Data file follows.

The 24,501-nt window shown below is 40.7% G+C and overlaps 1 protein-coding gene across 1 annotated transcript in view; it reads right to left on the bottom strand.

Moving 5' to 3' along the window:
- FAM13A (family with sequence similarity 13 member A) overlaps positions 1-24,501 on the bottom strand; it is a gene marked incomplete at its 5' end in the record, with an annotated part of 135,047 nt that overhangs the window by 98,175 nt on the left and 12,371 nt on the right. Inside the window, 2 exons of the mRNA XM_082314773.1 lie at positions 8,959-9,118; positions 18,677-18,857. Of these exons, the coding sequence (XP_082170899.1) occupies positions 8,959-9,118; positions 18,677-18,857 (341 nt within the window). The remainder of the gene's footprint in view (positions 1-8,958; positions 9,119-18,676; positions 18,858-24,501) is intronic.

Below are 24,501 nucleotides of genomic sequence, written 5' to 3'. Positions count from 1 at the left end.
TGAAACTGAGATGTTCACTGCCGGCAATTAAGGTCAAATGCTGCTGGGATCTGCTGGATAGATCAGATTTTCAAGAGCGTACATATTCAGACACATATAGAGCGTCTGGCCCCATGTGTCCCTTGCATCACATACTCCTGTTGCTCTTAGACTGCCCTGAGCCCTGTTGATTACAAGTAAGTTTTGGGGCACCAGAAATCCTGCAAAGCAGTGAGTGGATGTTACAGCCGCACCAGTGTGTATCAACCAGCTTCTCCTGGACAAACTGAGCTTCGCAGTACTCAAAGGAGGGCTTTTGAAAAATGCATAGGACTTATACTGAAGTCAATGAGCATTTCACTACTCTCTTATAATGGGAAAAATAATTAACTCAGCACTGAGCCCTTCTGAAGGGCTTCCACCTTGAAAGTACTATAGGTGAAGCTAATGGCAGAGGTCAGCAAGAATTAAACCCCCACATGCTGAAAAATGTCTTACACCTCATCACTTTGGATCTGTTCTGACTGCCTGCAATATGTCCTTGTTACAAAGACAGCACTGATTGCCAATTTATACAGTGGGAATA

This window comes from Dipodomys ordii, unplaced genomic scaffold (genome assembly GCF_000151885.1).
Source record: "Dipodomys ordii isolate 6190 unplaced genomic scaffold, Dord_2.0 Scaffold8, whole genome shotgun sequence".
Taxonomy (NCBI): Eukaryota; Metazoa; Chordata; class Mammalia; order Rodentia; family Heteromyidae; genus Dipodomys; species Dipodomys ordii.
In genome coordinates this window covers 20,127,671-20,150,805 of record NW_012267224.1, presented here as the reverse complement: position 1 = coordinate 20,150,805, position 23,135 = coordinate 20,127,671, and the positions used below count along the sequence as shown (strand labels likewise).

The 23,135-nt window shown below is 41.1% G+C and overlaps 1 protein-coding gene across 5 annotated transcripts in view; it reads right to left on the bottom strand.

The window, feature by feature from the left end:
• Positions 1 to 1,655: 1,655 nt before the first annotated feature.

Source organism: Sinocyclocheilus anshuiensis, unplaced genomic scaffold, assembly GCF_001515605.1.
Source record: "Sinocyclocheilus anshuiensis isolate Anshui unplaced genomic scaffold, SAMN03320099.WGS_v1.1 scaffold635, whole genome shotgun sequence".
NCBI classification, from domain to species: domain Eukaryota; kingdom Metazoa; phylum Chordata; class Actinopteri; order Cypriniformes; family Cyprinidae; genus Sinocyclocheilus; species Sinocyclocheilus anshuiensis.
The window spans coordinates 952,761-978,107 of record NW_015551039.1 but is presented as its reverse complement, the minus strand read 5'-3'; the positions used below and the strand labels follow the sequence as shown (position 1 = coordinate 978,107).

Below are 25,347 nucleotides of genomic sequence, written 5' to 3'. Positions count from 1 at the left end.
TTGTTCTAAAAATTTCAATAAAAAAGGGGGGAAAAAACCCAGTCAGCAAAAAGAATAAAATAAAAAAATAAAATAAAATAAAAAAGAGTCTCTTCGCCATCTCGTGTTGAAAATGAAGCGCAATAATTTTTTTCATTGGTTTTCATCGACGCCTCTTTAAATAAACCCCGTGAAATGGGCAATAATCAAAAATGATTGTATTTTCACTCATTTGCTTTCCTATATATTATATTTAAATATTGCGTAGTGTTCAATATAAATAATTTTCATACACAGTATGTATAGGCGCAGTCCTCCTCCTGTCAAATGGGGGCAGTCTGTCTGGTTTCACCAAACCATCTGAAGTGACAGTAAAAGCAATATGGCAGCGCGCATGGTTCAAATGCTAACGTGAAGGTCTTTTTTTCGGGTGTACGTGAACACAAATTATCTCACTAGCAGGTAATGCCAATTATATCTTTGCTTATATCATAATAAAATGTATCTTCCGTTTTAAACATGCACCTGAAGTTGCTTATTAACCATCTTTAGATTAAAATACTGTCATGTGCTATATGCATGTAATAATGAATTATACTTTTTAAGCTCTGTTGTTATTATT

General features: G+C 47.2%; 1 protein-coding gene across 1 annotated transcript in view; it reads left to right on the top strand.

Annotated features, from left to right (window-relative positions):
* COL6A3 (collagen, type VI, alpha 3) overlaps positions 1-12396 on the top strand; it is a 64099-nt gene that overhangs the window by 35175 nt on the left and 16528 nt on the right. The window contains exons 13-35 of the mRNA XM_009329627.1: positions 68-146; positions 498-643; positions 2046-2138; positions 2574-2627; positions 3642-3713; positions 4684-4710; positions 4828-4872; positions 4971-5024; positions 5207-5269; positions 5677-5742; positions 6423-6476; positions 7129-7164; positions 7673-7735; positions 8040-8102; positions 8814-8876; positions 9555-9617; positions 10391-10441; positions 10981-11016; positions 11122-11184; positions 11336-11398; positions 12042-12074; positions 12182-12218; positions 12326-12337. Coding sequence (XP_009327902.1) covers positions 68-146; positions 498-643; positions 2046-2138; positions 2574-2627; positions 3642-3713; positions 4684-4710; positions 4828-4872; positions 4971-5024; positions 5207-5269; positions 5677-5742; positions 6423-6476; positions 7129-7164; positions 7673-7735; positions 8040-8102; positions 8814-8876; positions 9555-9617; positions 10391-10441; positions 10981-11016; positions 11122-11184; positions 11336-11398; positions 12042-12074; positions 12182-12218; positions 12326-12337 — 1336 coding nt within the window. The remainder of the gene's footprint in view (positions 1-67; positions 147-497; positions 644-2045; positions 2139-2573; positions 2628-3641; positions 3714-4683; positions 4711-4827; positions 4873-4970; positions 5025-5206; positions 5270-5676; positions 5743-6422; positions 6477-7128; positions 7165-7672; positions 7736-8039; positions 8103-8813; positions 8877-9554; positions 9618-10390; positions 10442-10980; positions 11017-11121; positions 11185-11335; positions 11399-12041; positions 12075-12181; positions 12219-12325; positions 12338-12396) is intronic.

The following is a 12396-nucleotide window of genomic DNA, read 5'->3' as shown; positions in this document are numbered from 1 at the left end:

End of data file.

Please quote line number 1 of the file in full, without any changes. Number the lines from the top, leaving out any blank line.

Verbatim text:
The 24,501-nt window shown below is 40.7% G+C and overlaps 1 protein-coding gene across 1 annotated transcript in view; it reads right to left on the bottom strand.